So you know, training, spy stuff, gadgets, a shit ton of action, and everyone talking super funny.

Also with Jack Davenport as Lancelot, Mark Strong as Merlin, Michael Caine as Arthur, Sophie Cookson as the female main lead/training rival, and Mark Hamill as a professor. I normally wouldn’t even bring him up, but I mean, come on. Mark Hamill.

Brella Ella Ella Eh
“I came here to drink tea and give someone a good going over, and the Americans dumped all of my tea.”

Right before the movie started, I found out it was 129 minutes and thought it was way too long. Now that it finished, I found myself only wanting more.

Kingsman is based on a comic by Mark Millar, the same man who wrote Kick-Ass. Hey. Matthew Vaughn, the director, also did Kick-Ass! How quaint! Matthew Vaughn had to leave Days of Future Past to do this movie, and that is fantastic, because it made it so we got two pretty awesome movies instead of maybe two terrible ones. I can’t believe how entertaining Kingsman ended up being. The action was high octane and firing on all cylinders, and the movie built a bigger body count than you would probably expect.

Samuel L. Jackson was in it, and of course he kicked ass as the villain. He had so much personality, I was almost rooting for him by the end. Colin Firth is usually fantastic when he isn’t in a super serious role as well, and I wonder if he backed out of Paddington to build up his R-Rating persona. Another movie with questionable things going on.

I mean. Honestly, the only thing I found super disappointing, was some really awkward stuff that happened at the end. It just felt so forced and childish. It felt like a 13 year old wrote the last minute, almost. It will be very off-putting to people, even if they enjoy it.

Kingsman may be truly the first very entertaining movie of 2015, and it helped kick start my hope for some unique things to come through the pipeline this year.

3 out of 4.

StreetDance 2

A few months ago, for whatever reason, I decided to watch a shit ton of random dance movies that came out throughout the years, that I of course ignored. These were the non Step-Up movies, basically. I stopped because Battlefield America really messed with my psyche.

But before that abomination happened, I watched StreetDance, a British dance flick from a few years ago that for whatever reason took over a year to make it to the US. It was okay, very Step-Up based plot, but had a lot better music than the other dancing movies so I gave it a a pass. I knew at the time that a sequel, StreetDance 2 already existed, but wasn’t making it to America until over 1.5 years after it was released in the U.K.

Those jerks. Well, today is my day! Come on, mediocre dance movie!

Blindfold
Huh. Blindfold dancing. I wonder if this will be important at all.

Ash (Falk Hentschel) wants to be a dancer. Well, he dances. But he wants to be great. He challenges the Invincible crew who always wins (random dance competition), but while spinning his moves, he falls down and everyone laughs at him.

Everyone buy one man, Eddie (George Sampson) who wants to be his manager? What? That was quick. Yeah, his manager, and he wants to put him as the leader of a crew to challenge Invincible and take em down.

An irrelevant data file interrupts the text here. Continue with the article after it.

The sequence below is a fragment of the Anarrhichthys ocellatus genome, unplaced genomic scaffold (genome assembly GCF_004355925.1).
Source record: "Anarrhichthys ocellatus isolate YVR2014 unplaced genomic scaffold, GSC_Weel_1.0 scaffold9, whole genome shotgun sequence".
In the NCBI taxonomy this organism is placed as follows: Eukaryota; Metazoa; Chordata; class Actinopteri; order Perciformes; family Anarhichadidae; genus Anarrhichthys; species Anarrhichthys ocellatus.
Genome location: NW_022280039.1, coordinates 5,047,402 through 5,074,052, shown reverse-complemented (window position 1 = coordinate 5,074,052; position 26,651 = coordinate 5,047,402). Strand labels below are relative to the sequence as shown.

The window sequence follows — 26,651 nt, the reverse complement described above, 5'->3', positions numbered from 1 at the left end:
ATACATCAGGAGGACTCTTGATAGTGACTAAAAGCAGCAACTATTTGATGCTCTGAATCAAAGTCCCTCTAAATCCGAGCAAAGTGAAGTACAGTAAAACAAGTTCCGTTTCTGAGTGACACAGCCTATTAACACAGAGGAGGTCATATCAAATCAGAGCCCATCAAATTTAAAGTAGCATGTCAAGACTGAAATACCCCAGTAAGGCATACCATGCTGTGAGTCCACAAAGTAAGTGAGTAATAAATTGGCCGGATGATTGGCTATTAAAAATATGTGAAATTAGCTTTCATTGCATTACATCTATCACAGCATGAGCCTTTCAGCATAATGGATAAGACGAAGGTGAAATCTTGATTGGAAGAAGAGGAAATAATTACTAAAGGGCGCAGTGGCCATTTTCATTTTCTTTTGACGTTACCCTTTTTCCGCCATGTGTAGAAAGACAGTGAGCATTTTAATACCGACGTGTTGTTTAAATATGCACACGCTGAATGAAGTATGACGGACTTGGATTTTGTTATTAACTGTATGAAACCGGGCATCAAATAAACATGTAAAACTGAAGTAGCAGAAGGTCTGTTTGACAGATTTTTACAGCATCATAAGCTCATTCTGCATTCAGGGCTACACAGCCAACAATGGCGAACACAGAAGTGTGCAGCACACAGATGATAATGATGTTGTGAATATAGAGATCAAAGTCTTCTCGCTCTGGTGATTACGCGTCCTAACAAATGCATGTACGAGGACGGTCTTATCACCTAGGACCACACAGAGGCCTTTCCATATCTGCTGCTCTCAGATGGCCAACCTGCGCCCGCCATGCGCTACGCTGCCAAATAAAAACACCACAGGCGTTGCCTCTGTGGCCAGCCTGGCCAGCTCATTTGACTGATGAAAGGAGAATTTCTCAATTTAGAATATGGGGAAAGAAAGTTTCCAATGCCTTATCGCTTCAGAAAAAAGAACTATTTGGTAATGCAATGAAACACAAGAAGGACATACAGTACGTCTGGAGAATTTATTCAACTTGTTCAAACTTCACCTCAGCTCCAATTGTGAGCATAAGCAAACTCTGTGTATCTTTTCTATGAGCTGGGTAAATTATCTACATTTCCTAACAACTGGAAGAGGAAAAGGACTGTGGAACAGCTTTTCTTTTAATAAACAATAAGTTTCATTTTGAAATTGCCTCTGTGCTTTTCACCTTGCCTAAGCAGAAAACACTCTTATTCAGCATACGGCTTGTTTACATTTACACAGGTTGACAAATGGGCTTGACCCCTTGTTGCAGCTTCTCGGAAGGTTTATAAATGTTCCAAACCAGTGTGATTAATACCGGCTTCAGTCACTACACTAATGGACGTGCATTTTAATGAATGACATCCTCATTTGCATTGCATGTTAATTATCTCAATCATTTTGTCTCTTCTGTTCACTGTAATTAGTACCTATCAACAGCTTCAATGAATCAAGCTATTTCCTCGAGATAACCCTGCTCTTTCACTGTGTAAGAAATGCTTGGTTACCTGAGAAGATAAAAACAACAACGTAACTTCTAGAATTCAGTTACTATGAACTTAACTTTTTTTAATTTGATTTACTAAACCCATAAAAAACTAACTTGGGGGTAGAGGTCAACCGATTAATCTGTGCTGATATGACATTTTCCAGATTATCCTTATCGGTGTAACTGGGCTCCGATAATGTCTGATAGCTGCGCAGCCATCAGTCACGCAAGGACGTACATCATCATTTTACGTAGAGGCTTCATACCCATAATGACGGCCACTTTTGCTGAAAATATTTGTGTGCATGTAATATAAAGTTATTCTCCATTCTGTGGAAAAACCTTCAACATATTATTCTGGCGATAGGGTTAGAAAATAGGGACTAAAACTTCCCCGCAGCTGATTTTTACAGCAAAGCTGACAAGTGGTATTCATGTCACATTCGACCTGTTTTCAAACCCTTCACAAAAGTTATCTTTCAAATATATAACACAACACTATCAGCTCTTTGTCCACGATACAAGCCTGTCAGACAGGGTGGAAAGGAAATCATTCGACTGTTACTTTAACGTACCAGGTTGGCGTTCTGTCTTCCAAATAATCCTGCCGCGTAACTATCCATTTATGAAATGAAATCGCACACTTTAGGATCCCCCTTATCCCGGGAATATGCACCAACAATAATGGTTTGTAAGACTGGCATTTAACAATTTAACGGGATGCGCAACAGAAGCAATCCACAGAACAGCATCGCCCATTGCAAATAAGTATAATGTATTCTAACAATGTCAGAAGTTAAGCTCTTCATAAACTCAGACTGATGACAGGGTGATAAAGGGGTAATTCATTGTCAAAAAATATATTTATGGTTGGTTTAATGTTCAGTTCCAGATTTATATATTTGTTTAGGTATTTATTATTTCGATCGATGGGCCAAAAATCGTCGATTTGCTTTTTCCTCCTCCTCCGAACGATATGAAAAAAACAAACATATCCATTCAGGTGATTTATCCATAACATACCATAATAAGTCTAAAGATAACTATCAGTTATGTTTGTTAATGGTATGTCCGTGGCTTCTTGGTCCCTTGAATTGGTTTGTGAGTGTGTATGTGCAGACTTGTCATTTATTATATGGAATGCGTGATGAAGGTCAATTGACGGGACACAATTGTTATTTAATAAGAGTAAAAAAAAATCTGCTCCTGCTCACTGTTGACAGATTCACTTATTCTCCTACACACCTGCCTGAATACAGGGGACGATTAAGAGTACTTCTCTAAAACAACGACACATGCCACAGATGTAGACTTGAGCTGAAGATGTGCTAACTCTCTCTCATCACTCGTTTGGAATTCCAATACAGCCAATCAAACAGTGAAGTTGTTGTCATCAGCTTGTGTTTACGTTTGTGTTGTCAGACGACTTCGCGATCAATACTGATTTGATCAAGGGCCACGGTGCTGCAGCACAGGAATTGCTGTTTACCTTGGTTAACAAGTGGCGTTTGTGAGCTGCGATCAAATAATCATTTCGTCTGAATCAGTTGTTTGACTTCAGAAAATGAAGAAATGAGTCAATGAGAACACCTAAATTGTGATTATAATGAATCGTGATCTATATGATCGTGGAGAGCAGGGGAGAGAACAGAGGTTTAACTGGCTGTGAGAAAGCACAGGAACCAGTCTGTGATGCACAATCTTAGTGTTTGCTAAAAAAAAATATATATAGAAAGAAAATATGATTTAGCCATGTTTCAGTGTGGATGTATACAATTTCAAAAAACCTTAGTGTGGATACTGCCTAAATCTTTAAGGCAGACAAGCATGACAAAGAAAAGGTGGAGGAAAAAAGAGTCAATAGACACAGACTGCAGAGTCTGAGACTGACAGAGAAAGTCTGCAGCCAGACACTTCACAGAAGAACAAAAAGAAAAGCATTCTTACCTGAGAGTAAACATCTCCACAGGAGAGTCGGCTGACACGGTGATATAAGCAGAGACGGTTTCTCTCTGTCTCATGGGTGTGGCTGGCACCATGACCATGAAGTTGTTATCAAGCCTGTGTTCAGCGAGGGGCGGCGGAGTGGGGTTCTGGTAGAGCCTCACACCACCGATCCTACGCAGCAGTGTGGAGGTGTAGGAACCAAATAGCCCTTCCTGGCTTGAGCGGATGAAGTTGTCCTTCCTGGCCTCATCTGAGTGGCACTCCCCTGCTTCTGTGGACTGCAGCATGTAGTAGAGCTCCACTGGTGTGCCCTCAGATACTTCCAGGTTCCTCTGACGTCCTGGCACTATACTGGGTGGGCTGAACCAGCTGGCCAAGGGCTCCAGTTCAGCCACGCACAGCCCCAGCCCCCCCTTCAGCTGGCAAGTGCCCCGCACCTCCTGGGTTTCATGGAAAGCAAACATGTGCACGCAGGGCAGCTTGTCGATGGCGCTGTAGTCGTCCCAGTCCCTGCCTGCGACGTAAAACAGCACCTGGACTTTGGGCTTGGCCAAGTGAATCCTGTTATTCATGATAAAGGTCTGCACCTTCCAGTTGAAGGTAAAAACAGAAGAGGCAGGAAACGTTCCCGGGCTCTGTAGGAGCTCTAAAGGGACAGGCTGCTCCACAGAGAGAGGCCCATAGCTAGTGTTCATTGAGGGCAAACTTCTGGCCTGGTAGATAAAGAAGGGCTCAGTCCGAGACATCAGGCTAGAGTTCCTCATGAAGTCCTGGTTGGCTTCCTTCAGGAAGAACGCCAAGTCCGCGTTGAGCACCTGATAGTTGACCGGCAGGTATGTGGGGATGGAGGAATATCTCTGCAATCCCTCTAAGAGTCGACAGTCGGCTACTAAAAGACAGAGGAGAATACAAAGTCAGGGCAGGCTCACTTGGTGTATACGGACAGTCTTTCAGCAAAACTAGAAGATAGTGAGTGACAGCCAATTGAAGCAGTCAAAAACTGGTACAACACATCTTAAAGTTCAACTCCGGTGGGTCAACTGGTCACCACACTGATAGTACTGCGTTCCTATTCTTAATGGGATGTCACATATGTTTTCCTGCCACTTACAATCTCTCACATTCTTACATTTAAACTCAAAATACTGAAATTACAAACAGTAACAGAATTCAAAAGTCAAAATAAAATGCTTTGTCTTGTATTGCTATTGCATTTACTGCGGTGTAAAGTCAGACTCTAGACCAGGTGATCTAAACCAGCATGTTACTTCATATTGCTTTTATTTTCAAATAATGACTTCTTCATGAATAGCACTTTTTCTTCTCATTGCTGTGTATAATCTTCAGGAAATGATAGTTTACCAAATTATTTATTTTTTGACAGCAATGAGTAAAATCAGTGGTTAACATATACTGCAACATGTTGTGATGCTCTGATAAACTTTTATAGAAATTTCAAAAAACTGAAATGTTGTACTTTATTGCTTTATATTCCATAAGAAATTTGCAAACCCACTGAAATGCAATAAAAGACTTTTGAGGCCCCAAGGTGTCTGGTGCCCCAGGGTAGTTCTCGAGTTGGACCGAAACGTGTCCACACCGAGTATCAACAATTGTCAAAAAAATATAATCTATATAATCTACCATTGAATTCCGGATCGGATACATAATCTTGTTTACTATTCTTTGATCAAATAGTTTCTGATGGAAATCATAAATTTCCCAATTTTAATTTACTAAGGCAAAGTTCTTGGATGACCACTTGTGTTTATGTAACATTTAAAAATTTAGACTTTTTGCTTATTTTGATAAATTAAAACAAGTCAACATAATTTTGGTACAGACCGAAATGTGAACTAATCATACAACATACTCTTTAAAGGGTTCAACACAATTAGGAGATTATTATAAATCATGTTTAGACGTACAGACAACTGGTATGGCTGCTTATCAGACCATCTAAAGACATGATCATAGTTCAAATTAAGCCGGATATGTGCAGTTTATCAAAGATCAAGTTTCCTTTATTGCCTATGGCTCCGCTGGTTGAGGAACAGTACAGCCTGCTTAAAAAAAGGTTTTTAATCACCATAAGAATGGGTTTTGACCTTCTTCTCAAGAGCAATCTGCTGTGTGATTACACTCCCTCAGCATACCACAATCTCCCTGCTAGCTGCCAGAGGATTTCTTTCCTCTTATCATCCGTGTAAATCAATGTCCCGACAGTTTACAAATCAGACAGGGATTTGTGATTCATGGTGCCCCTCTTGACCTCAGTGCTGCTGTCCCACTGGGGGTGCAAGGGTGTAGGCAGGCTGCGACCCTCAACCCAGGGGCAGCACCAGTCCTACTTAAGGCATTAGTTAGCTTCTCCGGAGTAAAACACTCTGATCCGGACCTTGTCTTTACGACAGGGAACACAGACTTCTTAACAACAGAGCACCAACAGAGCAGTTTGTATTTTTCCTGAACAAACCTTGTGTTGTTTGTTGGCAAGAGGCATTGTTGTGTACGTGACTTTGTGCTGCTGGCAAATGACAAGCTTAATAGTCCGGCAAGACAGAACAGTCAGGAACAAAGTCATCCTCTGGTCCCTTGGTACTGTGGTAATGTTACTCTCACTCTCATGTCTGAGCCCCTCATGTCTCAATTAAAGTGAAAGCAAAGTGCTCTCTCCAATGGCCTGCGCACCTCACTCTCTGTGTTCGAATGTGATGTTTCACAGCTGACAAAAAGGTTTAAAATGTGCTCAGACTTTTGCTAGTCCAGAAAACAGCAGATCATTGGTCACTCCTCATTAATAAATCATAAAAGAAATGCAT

And what a crew they find! During the opening intro to the movie, we see them shuttle all around Europe. They all have clever-ish names too, like… Steph (Stephanie Nguyen), Tino (Samuel Revell), Skorpion (Brice Larrieu), Bam-Bam (Elisabetta Di Carlo), Killa (Ndedi Ma-Sellu) and his son? Junior (Akai Osei-Mansfield), Ali (Ali Ramdani), Legend (Niek Traa), Yo-Yo (Delphine Nguyen), and Terabyte (Kaito Masai).

But besides making the rag taggiest rag tag group of dancers “All around the world!” (re: Europe), Eddie still claims they are missing something. That is because he was in the last movie and knows what’s up. Last movie infused ballet with street dancing. This movie, this movie Eddie wants to bring in some Latin dancing element. So he goes to some big club, and there they meet Eva (Sofia Boutella) and boyyyyyyyyyyyyy can she dance. But can the team accept the fusion? Can Eva? Can her overbearing but wise Uncle Manu (Tom Conti)?

Or will everything work out magically at the last moment?

Fencing
Shit, are they also doing invisible fencing?

Well, I guess all I can do is compare this one to the last one.

It definitely is following the same plot line as the first film, maybe even set in the same world. Dance crew, adding traditional dance element. So that is good. Being similar makes sense in a movie series.

But overall, this one is definitely not as good as the first. The crew is less likable, as there are only 3-4 characters who matter I guess. I only was able to get the whole crew down correctly because I wrote their names during the intro. Most of them didn’t have personalities. Junior? There is a fucking kid on this team? What? Meh.

The music is okay. Still better than a regular dance movie, just not as good as the first. I don’t want to go listen to the soundtrack afterwards.

The ending went as expected. The main chracter is currently most well known as a random bad guy from White House Down. And I guess the dancing was a bit worse than the first film too, with more nonsensical plot moments.

All the words put me towards giving this an overall 1, but it was still okay, and better than a lot more current dance movies. So hey. Take what you will from this.

2 out of 4.